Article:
What You Need to Know
- Strategists from BofA, Goldman Sachs and JPMorgan Private Bank weigh in on the current market rout.
- Expected Fed interest rate hikes, which begin as early as March, are weighing on the market.
- Stock and bond investors will be focusing on the Fed's policymaking meeting Wednesday for more direction.
The S&P 500 slipped into a correction Monday morning, down slightly more than 10% from its early January high, joining Nasdaq, which was off 15% while the VIX — the volatility index — neared its highest level in a year.
Traders and analysts cited this week’s upcoming Federal Reserve policymaking meeting, after which the central bank is expected to indicate that it will begin raising rates in March for the first time in more than three years.
The Fed is expected to hike four times and start reducing its bloated balance sheet this year.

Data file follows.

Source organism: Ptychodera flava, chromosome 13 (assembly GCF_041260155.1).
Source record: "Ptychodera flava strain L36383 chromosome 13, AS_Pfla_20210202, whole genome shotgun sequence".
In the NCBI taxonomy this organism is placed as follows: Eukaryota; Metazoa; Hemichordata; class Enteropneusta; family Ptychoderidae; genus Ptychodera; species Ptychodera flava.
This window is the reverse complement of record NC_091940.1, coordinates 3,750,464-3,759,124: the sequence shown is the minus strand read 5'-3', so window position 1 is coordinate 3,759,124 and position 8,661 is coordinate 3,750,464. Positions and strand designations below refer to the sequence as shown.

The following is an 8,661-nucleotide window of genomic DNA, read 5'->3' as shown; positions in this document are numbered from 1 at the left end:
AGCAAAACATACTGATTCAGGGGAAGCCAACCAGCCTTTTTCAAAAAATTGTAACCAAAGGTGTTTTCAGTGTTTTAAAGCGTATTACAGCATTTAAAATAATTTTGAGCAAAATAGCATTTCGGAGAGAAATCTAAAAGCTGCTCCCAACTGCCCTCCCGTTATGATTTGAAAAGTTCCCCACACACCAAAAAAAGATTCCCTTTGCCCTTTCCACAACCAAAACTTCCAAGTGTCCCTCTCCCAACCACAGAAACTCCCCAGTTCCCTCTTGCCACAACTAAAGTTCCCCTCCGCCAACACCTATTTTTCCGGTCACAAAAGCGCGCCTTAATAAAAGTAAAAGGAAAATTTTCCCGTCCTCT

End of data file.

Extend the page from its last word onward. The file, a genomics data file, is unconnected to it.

Mohamed El-Erian, the president of Queens’ College, the University of Cambridge, and chief economic advisor at Allianz, wrote in a Financial Times column, that the Fed needs to “send a clear message that it is serious in addressing inflationary pressures” by immediately ending its asset purchases and start hiking rates in March along with announcing plans to begin shrinking its balance sheet.
“Officials must also come clean on why they so badly misread inflation for so long,” El-Erian wrote.
Strategists differ on whether such a clear reversal of easy monetary policy will crash the market, but three teams from big banks recommended recently that investors look to high-quality stocks.
Bank of America strategists led by Chief Investment Strategist Michael Hartnett expect negative returns in the U.S. stock market this year due to “rates shock” in the first half of the year and “recession panic” in the second.
The “Fed is hiking into overvalued credit and equity markets and Fed tightening always ‘breaks something,’ “ writes Hartnett in a recent market note. He doesn’t say how far he expects stocks will fall.